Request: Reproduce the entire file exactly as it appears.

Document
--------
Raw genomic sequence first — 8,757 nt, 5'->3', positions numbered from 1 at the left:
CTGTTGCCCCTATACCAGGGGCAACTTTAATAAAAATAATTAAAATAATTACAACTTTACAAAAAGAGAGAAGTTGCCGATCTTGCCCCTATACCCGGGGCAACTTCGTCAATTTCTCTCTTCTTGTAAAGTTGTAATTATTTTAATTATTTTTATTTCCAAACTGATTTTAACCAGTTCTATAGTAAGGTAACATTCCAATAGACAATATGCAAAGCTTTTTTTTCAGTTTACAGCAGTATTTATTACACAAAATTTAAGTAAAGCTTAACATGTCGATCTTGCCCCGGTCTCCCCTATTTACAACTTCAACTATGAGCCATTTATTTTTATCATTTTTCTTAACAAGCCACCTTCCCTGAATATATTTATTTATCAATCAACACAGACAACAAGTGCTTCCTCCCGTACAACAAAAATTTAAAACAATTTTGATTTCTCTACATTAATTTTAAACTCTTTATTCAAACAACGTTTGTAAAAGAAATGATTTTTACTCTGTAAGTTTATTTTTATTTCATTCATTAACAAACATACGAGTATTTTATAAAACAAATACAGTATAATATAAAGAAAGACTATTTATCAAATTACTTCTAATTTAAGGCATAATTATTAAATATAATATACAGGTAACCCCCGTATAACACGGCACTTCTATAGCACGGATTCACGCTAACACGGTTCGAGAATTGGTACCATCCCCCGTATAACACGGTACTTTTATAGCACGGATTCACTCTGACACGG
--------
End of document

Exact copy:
Raw genomic sequence first — 8,757 nt, 5'->3', positions numbered from 1 at the left:
CTGTTGCCCCTATACCAGGGGCAACTTTAATAAAAATAATTAAAATAATTACAACTTTACAAAAAGAGAGAAGTTGCCGATCTTGCCCCTATACCCGGGGCAACTTCGTCAATTTCTCTCTTCTTGTAAAGTTGTAATTATTTTAATTATTTTTATTTCCAAACTGATTTTAACCAGTTCTATAGTAAGGTAACATTCCAATAGACAATATGCAAAGCTTTTTTTTCAGTTTACAGCAGTATTTATTACACAAAATTTAAGTAAAGCTTAACATGTCGATCTTGCCCCGGTCTCCCCTATTTACAACTTCAACTATGAGCCATTTATTTTTATCATTTTTCTTAACAAGCCACCTTCCCTGAATATATTTATTTATCAATCAACACAGACAACAAGTGCTTCCTCCCGTACAACAAAAATTTAAAACAATTTTGATTTCTCTACATTAATTTTAAACTCTTTATTCAAACAACGTTTGTAAAAGAAATGATTTTTACTCTGTAAGTTTATTTTTATTTCATTCATTAACAAACATACGAGTATTTTATAAAACAAATACAGTATAATATAAAGAAAGACTATTTATCAAATTACTTCTAATTTAAGGCATAATTATTAAATATAATATACAGGTAACCCCCGTATAACACGGCACTTCTATAGCACGGATTCACGCTAACACGGTTCGAGAATTGGTACCATCCCCCGTATAACACGGTACTTTTATAGCACGGATTCACTCTGACACGG